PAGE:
When Steve Jobs started iTunes, his business model was the CD. Many companies had already tried to sell songs on the internet, but they all had ridiculous stipulations like you couldn’t transfer a song from your computer to your MP3 player, or that you could only have the song for like 30 days before it evaporated. Steve Jobs, in his brilliance, said that, like a CD, once you buy a song it’s yours. If you want to make a duplicate and give it to your friend, god bless you. If you want to download it onto a cassette tape and shove it up your ass, go right ahead. And thus iTunes and every other internet music site were born. Sadly, iTunes needs to be updated about every sixty seconds, so when I get drunk and want to buy a song I have to go through a 20-minute download before it will let me, then half the time I get the wrong version. Maybe it would be wiser to perform this activity sober, but I doubt it.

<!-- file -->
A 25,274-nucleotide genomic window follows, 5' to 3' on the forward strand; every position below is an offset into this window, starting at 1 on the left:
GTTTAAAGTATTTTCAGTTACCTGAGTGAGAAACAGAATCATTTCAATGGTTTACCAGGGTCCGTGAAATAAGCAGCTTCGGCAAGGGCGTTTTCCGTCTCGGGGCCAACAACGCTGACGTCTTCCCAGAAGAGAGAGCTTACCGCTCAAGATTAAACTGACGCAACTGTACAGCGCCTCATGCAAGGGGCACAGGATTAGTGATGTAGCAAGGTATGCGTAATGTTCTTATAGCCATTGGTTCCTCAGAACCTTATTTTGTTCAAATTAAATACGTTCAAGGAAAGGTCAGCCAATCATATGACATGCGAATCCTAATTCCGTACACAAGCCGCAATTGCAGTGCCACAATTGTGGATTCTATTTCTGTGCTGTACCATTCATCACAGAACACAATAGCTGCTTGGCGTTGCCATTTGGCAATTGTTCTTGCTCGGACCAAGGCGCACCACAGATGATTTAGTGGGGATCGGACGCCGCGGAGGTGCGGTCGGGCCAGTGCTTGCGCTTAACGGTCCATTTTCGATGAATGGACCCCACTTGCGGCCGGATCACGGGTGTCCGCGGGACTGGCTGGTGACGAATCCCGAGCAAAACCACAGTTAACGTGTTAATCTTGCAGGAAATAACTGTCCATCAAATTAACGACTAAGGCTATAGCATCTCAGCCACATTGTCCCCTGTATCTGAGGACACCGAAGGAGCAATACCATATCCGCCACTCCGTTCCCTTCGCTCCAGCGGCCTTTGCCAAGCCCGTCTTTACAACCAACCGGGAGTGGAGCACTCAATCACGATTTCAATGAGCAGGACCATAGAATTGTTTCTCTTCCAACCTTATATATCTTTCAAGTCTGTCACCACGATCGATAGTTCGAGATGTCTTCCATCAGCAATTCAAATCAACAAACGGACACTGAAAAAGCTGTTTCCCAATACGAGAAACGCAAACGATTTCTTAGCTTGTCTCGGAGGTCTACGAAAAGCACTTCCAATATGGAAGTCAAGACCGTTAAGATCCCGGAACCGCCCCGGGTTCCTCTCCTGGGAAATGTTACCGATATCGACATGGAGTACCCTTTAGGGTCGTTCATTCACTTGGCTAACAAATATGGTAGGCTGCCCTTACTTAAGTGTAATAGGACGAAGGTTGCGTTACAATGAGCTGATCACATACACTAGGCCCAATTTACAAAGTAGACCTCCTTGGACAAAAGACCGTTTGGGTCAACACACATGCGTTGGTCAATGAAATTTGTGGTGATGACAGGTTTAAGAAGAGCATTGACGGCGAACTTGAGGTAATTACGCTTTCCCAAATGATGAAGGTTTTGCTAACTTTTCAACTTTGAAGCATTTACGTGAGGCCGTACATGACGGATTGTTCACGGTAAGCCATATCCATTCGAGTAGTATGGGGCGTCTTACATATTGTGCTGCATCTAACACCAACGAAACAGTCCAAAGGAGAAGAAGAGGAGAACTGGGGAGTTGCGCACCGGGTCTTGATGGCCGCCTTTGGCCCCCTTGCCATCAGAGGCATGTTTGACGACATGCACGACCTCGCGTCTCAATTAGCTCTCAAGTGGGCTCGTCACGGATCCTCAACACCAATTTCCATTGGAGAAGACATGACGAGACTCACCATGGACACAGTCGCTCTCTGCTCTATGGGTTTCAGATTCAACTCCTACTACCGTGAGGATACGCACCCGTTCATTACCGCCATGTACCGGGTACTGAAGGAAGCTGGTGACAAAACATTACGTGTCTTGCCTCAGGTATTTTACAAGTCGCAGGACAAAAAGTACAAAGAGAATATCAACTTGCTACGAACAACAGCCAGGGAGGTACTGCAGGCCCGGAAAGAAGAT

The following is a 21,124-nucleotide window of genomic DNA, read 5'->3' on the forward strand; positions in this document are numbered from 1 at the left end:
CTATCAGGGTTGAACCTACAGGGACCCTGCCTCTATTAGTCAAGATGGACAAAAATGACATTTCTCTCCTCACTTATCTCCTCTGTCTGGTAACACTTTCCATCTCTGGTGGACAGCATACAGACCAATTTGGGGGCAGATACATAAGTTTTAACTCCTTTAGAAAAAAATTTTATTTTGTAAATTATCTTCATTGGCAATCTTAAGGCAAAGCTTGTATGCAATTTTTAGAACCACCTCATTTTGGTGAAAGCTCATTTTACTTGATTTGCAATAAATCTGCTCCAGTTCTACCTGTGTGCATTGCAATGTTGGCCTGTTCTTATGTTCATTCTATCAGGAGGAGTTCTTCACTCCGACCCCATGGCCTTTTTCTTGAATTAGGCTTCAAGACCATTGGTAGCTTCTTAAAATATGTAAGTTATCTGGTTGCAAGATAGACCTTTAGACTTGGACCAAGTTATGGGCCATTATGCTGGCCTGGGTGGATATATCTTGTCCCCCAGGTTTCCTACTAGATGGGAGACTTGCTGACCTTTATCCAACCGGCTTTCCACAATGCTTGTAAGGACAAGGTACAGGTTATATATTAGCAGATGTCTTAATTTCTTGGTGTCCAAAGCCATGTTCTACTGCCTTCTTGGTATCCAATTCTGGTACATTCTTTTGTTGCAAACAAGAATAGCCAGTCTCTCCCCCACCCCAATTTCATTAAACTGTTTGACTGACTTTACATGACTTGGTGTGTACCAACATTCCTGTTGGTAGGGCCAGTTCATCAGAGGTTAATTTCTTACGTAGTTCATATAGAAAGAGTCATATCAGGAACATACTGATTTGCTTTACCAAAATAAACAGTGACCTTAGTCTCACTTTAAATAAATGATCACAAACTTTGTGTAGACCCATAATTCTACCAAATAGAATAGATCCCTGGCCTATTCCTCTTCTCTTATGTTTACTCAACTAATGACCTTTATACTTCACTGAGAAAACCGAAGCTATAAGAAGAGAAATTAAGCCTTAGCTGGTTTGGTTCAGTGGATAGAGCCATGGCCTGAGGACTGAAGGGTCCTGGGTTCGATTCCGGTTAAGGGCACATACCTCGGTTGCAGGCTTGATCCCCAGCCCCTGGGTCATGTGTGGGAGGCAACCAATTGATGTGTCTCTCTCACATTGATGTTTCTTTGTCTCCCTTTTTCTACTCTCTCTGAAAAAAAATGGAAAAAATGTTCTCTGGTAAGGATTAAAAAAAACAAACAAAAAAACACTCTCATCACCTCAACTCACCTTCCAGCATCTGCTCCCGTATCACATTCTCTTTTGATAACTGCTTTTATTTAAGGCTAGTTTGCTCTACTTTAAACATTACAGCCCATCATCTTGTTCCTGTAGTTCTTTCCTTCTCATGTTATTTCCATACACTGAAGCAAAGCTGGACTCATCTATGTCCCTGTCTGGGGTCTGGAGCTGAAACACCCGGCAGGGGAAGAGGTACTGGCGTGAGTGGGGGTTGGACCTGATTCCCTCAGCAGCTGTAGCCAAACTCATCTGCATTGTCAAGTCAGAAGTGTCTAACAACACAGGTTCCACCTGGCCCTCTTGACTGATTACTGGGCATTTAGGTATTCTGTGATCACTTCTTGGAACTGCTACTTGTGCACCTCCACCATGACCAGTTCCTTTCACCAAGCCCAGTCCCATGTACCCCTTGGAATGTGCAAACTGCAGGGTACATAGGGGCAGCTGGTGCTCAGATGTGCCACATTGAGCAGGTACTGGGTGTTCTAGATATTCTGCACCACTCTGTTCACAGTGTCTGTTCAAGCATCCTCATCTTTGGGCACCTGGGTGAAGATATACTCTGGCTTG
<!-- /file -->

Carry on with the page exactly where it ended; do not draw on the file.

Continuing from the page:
Meanwhile, PC-MD had my old hard-drive and wouldn’t return it. He’d always been very responsible, if not particularly prompt. He quit smoking weed for a year, just to see if he could do it, and when he started again he came over my house and we smoked my homegrown. He came over at noon with beer in a cooler which I wasn’t interested in because I don’t start drinking until cocktail hour. He kept egging me on, “Come on, have a beer.” Well, being a drunk, I certainly don’t need anyone urging me to drink before I care to. And then he wouldn’t leave. I finally had to kick his sorry ass out of here. OK, so he had my old hard-drive and wouldn’t return it, or answer my calls, or answer my texts. I never lost my shit on him, although I should have. He finally showed up six weeks later, disconsolately handed me my hard-drive, turned and split, never to be seen again.
So I took my old hard-drive and my new (used) Sony Vaio up to the Computer Guru right near here and the very nice, upbeat fellow loaded all of my songs back onto my computer (for free), all 1,700 of them, but now there was also every song I ever deleted, including that piece of shit version of “New York, New York.” I haven’t had the guts to go back into iTunes again for fear that it will expunge my 1,600 unpurchased songs.